Thom (Idwal): We link our crew welfare data to the manager of the vessel and can show a correlation between the management and the general level of crew welfare facilities and environment on board, however, it would be too simplistic to say that the happiness of the crew is entirely dependent on the efforts and attitude of the management company.

    Steven (SHI): The main Seafarers Happiness Index is very much focused on anonymity, so no we do not routinely identify from there. However, seafarers do sometimes specifically mention companies - for both good and bad reasons. Where there are things we feel we can approach companies with, without compromising anonymity we do, and the Mission to Seafarers welfare network exists to try and give the right support needed. Interestingly we do work with shipowners and charterers who want their own inhouse study to benchmark against the wider populace. We are also working with some charterers who like to see how all the owners they work with are shaping up. Where issues have been identified, we have reported back and that has led to positive change and action.

    Great discussion, thank you for addressing this issue. In a survey with Alandia, we found that wellbeing onboard is often impacted by bullying and harassment, which was reported to impair concentration and lead to mistakes. Do the panel know of any examples of where unhelpful and unpleasant interpersonal behaviours have been addressed as part of safety improvements?

    Thom (Idwal): To add on top of that at my local port welfare committee meeting, last month there was an issue raised as well and i was speaking to the chaplains who were on board vessels throughout south wales and this was a very common theme. This divide that has been developed between Russian and Ukrainian seafarers. So much so that they wouldn't be in the same room together and if they can't be in the same room together how are they supposed to communicate to safely navigate a ship from A to B. I think this is something that i highlighted when i asked about what is the risk of not having appropriate welfare facilities or appropriate support on board, the risk here is that if a ship grounds or it ends up in a fight and someone gets injured. It's a very volatile situation and the chaplains i spoke to use the term ticking time bomb and realistically it's only going to get worse until something is addressed properly.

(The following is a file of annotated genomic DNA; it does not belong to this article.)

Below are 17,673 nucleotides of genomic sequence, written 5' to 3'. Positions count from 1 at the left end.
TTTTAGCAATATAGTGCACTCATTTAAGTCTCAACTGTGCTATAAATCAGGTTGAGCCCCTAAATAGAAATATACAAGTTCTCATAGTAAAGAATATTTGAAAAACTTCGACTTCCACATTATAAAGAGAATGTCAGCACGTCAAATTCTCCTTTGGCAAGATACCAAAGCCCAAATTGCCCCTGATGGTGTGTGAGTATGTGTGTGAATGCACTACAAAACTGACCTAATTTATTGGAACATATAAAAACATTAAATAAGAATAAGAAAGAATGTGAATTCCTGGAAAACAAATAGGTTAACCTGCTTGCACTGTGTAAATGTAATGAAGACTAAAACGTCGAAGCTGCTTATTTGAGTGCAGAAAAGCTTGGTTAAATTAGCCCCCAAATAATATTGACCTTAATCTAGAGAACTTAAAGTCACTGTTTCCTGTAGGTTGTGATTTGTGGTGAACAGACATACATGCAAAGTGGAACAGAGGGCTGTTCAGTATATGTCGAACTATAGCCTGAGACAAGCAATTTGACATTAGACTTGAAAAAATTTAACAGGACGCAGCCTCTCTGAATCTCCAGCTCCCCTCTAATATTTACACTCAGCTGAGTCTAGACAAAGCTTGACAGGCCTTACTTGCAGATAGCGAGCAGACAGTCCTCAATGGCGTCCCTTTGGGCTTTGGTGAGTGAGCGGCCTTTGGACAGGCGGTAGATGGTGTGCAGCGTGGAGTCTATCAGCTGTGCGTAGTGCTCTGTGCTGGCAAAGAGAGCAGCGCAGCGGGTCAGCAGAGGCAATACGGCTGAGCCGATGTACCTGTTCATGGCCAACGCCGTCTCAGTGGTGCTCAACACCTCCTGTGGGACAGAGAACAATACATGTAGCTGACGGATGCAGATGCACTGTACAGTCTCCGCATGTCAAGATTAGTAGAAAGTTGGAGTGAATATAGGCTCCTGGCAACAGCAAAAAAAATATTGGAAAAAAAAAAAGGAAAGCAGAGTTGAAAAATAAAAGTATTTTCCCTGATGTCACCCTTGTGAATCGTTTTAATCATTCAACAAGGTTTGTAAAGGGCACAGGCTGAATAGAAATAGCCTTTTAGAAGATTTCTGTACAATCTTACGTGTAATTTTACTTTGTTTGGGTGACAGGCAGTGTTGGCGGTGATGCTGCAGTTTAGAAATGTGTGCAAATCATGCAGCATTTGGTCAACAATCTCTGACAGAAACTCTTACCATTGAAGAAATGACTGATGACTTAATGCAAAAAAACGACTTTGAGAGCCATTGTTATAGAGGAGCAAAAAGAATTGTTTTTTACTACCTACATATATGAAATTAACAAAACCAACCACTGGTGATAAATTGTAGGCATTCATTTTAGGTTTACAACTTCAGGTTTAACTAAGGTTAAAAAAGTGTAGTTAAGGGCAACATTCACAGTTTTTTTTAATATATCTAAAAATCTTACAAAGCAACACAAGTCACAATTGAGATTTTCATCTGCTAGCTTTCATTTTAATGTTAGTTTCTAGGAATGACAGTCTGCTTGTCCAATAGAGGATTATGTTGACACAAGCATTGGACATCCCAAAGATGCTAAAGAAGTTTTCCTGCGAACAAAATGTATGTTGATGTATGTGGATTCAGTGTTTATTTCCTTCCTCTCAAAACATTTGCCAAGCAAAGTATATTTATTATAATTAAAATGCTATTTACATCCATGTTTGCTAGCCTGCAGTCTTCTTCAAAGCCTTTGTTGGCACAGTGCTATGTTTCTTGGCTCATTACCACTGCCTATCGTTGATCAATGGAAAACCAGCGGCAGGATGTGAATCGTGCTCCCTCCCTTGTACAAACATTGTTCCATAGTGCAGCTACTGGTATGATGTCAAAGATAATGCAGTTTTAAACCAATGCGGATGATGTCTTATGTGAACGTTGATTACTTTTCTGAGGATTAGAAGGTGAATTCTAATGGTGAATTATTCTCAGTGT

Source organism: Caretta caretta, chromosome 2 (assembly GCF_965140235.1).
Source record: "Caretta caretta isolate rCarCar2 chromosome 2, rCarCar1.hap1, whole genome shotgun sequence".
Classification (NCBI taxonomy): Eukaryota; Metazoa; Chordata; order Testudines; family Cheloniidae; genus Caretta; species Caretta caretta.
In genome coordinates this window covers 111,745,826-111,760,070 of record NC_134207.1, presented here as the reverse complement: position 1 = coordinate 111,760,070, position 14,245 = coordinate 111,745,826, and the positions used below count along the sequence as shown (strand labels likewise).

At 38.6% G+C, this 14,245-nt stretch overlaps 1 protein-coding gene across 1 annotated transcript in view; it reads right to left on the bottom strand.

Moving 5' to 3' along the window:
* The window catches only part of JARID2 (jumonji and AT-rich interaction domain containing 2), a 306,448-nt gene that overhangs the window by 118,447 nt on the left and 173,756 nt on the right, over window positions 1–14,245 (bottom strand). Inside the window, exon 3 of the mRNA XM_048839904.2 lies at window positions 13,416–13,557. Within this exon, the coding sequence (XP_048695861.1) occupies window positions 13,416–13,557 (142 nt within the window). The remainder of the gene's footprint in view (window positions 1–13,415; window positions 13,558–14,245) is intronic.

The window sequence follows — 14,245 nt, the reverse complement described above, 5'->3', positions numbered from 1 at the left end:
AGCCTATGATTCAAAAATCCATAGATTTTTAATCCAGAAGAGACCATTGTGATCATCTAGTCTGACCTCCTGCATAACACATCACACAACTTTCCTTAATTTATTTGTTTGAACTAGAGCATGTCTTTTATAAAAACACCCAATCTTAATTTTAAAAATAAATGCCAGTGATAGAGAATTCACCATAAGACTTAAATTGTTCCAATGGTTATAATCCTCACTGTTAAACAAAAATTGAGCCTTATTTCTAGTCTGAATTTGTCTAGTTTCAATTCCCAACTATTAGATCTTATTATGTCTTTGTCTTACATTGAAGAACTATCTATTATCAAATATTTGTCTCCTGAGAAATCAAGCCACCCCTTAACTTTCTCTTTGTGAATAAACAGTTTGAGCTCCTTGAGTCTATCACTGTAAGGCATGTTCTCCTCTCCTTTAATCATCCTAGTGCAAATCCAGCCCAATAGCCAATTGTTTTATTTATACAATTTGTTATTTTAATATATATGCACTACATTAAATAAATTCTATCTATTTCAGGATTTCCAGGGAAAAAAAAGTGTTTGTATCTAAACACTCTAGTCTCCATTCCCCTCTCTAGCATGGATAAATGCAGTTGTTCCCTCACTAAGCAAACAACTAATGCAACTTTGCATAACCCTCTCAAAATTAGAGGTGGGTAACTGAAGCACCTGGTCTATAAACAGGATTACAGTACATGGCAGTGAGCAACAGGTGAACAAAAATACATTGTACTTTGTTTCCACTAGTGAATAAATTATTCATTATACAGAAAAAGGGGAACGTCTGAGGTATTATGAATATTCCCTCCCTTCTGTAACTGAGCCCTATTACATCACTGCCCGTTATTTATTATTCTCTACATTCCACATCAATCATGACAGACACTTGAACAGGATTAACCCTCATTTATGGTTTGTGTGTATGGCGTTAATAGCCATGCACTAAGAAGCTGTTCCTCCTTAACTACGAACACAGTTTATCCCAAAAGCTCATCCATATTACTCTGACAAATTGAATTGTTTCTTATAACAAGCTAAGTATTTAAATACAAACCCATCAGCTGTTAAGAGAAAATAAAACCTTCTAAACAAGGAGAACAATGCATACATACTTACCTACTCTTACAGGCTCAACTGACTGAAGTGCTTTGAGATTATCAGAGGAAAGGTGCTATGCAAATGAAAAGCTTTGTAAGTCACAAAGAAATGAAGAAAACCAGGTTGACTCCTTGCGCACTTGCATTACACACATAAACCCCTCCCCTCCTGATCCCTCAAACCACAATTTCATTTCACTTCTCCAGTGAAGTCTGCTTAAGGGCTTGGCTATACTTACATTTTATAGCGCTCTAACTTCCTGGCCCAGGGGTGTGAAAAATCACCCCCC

Steven (SHI):
    Over the course of the Ukraine Russia conflict, the last quarter results definitely started to cover those difficult interrelationships on board more and more. Stories of a master and Chief Officer who would not communicate with each other. The safety and also the social implications on board are obvious in that you know a tight knit crew is pivotal to a good vessel and if they're not able or willing to communicate with each other then the safety implications you know are there and real so that's a kind of ongoing live example if you like of the difficulties of social interaction on board.